The Pac-12 put the college world on notice with its surprisingly fantastic showing at the 2021 NCAA men’s basketball tournament, but strides that the conference is making off the court will be remembered for far longer than any March Madness game will.
Over the past decade, the “Conference of Champions” has acted in solidarity to promote environmentalism and encourage sustainable action. This united effort officially kicked off in 2011, when all of the schools within the Pac-12 became members of the Green Sports Alliance, an organization whose mission is to “leverage the cultural and market influence of sports to promote healthy, sustainable communities where people live and play.”
In practice, this means pushing professional and collegiate entities that join the alliance to invest in renewable energy as well as environmentally conscious foods and chemicals. Beyond those actions, the organization encourages members to enact measures to maximize recycling and water efficiency. The conference’s decision to join the Green Sports Alliance set the tone for a decade of action by the conference to promote sustainability.
The following year, the conference introduced its Pac-12 Football and Basketball Zero Waste Challenges, which have been a staple of those sports’ seasons ever since. These Zero Waste Challenges are friendly competitions between each campus with the goal of maximizing reuse and recycling at sporting events, and in turn, mitigating the disposal of potentially useful materials — as the name would suggest.
Above all else, this was a move to promote sustainability among sports fans, which could influence the way that entire schools operate and envision environmentalism. This promotion comes from the metrics in place to measure each school’s sustainability efforts. Part of the scoring rubric is dedicated to broader campus participation in the competition, including an examination of how extensively environmental efforts appear within tailgates, organizations and campus communities at large.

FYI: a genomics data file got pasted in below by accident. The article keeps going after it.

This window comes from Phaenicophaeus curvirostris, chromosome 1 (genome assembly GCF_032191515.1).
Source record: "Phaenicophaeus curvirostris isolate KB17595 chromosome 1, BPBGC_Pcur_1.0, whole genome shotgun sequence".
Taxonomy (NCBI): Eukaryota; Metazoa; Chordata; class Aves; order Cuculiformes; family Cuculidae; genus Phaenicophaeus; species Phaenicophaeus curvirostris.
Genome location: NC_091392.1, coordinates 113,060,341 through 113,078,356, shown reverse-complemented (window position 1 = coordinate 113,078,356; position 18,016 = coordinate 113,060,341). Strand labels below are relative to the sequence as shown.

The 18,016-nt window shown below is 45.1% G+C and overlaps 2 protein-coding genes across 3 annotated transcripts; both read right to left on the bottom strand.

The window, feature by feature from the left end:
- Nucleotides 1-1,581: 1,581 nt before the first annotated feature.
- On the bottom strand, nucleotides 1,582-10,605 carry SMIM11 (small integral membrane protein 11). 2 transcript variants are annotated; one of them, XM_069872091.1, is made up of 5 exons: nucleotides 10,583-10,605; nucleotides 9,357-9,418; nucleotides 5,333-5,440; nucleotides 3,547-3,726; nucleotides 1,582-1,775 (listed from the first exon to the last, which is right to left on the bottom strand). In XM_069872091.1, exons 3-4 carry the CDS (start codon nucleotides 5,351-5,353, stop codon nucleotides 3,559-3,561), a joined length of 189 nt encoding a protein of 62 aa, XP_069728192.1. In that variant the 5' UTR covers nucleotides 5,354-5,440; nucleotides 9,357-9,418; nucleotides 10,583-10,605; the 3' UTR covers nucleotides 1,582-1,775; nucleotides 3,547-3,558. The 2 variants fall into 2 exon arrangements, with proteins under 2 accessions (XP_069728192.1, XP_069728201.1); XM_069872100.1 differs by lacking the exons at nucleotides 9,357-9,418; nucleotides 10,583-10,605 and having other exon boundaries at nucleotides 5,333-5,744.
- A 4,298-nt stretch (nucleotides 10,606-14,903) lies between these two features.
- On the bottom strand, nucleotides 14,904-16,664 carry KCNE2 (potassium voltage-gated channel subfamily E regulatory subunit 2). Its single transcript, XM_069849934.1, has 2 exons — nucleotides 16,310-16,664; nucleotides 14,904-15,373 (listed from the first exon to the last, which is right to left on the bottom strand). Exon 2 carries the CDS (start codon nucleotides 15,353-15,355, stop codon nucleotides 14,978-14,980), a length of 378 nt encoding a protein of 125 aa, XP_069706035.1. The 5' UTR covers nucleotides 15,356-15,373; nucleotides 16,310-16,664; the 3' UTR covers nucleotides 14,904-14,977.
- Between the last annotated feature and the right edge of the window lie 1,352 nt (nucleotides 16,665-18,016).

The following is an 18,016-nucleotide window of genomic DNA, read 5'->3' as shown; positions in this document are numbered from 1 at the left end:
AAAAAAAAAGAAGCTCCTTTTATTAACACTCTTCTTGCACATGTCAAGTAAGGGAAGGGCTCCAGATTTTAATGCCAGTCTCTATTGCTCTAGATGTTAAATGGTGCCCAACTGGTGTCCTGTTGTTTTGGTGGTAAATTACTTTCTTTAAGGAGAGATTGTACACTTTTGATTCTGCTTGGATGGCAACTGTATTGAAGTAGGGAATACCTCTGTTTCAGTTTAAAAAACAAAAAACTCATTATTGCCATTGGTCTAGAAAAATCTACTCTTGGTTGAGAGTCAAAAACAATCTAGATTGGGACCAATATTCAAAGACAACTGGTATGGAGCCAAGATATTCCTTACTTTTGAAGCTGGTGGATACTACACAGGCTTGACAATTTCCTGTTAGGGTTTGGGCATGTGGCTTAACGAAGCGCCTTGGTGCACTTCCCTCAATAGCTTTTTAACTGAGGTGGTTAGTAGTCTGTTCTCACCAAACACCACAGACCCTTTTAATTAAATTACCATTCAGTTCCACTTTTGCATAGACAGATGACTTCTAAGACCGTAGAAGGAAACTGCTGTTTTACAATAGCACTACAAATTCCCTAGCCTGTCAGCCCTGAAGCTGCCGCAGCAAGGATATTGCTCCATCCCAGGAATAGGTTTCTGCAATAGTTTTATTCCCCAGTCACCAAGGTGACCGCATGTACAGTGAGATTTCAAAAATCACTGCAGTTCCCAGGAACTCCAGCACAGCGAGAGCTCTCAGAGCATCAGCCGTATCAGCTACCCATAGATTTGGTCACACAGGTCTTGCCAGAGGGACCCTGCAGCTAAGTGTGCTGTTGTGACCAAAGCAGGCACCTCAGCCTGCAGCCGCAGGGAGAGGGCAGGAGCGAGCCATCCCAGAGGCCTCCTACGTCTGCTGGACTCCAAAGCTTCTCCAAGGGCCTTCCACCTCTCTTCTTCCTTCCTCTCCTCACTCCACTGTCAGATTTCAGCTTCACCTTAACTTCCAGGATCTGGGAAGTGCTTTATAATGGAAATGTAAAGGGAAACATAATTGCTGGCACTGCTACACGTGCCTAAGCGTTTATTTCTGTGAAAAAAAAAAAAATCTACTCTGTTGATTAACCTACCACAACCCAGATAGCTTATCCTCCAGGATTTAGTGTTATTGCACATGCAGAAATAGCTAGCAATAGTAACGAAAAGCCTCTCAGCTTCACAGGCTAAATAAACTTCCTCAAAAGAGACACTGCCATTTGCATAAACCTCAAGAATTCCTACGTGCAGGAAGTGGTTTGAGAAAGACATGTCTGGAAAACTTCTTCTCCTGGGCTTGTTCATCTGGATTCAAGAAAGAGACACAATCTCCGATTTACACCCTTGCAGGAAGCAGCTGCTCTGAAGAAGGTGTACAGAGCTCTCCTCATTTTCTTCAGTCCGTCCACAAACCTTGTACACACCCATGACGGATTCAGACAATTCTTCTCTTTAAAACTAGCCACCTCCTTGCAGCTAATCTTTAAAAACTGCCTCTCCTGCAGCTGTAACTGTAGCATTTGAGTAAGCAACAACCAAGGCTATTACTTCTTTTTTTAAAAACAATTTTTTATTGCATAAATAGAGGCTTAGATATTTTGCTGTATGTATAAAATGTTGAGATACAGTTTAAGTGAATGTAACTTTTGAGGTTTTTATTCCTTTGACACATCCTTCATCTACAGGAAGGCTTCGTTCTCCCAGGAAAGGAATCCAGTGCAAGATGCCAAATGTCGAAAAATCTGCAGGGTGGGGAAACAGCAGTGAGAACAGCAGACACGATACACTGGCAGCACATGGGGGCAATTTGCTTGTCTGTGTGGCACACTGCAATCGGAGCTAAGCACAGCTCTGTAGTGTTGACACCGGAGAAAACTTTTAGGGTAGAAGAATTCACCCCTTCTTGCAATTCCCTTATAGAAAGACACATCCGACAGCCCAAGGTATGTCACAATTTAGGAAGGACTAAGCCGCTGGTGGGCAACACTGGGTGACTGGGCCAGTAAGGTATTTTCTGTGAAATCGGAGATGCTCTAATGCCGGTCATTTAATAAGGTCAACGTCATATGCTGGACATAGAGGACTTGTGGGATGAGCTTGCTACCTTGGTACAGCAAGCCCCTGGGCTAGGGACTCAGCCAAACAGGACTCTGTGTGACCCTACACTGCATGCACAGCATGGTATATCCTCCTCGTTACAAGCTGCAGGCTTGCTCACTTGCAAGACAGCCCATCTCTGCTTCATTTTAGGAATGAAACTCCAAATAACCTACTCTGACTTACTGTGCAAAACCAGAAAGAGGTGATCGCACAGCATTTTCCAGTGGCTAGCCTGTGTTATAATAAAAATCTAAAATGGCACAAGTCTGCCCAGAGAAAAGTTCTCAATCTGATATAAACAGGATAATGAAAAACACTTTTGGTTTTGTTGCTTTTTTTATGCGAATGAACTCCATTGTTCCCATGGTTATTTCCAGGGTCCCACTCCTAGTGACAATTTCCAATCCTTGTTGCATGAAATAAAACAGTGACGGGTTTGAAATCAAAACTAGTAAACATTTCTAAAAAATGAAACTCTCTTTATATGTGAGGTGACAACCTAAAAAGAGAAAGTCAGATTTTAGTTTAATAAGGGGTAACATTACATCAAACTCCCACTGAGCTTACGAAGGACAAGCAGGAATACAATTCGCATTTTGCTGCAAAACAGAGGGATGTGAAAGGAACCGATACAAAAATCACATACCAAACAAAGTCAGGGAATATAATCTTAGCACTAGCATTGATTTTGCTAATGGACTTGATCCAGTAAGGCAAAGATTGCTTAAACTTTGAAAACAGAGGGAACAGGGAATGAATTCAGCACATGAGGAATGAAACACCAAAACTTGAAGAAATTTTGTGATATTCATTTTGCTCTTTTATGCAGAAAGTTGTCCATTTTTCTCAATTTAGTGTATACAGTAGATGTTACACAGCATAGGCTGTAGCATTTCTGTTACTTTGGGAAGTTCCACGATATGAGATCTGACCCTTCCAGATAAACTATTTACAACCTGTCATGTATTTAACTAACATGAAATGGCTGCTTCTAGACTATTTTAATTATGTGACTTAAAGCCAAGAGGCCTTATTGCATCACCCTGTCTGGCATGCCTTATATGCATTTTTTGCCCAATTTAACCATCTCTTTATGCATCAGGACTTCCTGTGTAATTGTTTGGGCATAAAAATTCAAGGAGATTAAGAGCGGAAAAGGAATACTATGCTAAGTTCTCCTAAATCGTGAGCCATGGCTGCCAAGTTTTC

Cal’s devotion to the Zero Waste campaign extends far beyond sporting events, though. The school employs a team of overseers to ensure that reuse, recycling and composting are prioritized over reflexive disposal of items across the campus in its entirety. It’s evident from the disparity between recycling and trash receptacle sizes in dorm rooms, the composting made possible by students dumping uneaten food into special bins after meals and a number of other on-campus initiatives.
And other Pac-12 schools have been promoting similar initiatives in recent years.
In 2018, the conference collaborated with Unifi to launch Pac-12 Team Green. This initiative brought the conference’s sustainability efforts to unprecedented heights by introducing both fan gear made from recycled plastic bottles and grant programs meant to incentivize campus organizations into taking action.
Foreshadowing its future efforts to promote environmentalism, the “Conference of Champions” has set the dates of June 15-17, 2022 for the nation’s first high-level symposium with a complete focus on promoting sustainability in collegiate athletics. The symposium announcement promises to address a number of issues, including the mitigation of athletic programs’ carbon footprint, systems for quantifying improvements and methods of engaging and inspiring fans to take action.
The Pac-12 has taken bold, necessary steps towards creating a more sustainable and environmentally conscious society. Both its words and actions have made it crystal clear where the conference’s priorities lie.
While it’s not bad to be known as the “Conference of Champions,” the Pac-12, as a collective athletic organization, is instigating change that will ultimately be more meaningful than any championship ever could be. Matters of sustainability and environmentalism transcend sport, but that doesn’t mean that impactful measures against waste and climate change can’t be levied by a sports conference. We can only hope that other conferences will be inspired to follow the Pac-12’s footsteps towards a greener tomorrow.